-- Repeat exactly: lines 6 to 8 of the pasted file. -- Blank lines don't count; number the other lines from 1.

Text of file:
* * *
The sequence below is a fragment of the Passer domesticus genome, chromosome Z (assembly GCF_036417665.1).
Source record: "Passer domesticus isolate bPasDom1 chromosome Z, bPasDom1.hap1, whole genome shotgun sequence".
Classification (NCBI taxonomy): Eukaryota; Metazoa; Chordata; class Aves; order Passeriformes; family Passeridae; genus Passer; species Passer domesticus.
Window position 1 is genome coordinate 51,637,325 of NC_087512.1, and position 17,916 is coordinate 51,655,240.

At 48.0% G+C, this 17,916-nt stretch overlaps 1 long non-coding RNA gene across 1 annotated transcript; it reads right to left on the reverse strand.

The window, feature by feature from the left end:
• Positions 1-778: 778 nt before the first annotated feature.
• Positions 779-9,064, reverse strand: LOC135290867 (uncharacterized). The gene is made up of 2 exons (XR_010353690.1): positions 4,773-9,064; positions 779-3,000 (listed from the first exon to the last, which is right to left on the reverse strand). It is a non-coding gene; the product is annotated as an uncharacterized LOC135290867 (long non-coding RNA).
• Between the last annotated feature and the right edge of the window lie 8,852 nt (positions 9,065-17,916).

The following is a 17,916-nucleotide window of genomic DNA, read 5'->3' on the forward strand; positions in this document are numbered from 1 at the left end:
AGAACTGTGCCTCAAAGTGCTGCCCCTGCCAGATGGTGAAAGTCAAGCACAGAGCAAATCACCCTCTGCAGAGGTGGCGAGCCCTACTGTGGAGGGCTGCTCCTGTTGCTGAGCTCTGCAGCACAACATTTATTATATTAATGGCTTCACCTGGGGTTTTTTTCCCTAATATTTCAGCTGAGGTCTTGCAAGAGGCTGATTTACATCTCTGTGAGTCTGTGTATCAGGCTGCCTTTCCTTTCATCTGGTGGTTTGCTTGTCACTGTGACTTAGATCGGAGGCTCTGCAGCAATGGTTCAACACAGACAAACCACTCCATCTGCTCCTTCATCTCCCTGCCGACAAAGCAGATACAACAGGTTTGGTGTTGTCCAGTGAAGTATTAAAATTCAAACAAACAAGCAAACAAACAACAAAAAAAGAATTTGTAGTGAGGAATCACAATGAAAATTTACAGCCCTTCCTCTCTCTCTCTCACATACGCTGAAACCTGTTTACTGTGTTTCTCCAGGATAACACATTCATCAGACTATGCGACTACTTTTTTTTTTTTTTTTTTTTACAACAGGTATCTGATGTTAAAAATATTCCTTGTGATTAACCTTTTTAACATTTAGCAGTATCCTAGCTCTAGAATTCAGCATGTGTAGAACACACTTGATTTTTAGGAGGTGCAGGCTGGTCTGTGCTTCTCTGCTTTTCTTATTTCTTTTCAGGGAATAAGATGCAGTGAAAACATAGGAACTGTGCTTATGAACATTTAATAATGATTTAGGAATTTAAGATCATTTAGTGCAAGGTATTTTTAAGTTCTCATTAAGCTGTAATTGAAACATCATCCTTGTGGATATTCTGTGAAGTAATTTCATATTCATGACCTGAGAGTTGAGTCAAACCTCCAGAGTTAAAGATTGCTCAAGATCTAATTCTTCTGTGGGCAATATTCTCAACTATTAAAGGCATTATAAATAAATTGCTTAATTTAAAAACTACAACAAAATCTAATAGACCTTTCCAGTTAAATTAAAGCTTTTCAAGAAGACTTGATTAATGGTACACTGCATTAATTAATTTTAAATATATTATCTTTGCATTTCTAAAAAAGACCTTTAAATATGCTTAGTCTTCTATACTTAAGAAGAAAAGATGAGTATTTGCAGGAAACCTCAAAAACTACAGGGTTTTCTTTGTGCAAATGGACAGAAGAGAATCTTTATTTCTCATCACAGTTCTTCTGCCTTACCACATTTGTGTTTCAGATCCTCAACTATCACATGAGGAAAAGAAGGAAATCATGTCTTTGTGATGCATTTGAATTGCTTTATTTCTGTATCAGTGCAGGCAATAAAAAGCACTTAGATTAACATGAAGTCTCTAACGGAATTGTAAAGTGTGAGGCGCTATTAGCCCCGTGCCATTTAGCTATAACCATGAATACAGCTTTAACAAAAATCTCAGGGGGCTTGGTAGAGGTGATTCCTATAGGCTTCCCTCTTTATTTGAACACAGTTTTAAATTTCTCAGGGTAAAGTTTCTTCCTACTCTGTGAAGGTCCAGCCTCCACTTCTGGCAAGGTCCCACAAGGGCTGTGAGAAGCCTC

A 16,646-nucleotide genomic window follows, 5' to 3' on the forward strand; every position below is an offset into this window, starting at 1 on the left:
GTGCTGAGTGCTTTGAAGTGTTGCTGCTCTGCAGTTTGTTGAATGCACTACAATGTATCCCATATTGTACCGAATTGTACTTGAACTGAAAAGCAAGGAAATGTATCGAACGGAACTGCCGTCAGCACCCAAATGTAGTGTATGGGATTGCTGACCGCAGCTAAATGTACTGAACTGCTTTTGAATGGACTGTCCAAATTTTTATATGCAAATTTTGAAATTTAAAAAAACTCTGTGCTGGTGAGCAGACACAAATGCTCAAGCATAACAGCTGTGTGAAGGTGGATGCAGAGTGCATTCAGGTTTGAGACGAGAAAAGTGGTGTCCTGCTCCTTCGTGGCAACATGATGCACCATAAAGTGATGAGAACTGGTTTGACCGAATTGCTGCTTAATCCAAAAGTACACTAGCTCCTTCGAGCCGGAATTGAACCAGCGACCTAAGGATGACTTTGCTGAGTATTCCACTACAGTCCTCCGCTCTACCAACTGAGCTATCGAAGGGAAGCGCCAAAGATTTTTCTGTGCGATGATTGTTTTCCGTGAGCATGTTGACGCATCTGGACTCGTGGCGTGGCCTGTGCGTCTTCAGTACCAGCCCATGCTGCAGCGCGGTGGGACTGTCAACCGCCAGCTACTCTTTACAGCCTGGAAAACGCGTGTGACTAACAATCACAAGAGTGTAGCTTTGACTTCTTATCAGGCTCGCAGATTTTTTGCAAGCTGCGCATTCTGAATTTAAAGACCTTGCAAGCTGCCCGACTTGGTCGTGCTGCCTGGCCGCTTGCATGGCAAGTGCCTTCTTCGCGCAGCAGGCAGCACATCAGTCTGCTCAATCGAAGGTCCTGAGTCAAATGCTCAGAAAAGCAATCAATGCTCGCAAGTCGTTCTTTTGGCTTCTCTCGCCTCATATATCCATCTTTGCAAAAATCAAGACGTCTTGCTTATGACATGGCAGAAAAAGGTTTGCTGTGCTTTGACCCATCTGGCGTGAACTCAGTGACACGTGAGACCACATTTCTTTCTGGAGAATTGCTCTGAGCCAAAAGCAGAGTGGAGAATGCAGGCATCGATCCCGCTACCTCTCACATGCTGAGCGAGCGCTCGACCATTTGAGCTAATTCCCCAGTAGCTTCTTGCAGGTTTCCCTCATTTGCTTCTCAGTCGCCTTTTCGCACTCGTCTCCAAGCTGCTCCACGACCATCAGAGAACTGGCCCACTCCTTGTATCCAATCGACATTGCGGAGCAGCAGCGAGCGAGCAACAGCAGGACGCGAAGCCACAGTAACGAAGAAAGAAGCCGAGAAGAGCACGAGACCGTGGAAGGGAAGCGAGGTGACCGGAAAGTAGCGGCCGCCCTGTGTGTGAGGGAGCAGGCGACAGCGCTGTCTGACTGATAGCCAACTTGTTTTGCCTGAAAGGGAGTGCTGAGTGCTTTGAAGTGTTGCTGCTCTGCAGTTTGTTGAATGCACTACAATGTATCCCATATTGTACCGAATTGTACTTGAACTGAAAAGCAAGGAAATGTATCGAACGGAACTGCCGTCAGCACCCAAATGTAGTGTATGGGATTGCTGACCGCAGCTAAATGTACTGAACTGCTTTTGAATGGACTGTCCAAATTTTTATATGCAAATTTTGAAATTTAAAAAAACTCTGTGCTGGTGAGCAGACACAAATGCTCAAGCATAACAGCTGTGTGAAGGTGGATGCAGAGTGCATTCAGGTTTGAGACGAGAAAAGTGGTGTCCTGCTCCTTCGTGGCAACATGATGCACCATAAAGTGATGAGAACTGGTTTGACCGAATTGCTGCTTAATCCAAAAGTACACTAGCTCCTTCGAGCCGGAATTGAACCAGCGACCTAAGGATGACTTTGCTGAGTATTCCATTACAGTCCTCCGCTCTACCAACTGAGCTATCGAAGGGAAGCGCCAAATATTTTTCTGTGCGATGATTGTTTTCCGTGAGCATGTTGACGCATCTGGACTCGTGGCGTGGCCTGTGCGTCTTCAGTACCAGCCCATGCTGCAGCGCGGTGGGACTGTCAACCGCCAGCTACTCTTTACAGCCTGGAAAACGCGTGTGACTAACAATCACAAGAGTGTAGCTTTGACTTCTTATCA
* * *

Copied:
The window, feature by feature from the left end:
• Positions 1-778: 778 nt before the first annotated feature.
• Positions 779-9,064, reverse strand: LOC135290867 (uncharacterized). The gene is made up of 2 exons (XR_010353690.1): positions 4,773-9,064; positions 779-3,000 (listed from the first exon to the last, which is right to left on the reverse strand). It is a non-coding gene; the product is annotated as an uncharacterized LOC135290867 (long non-coding RNA).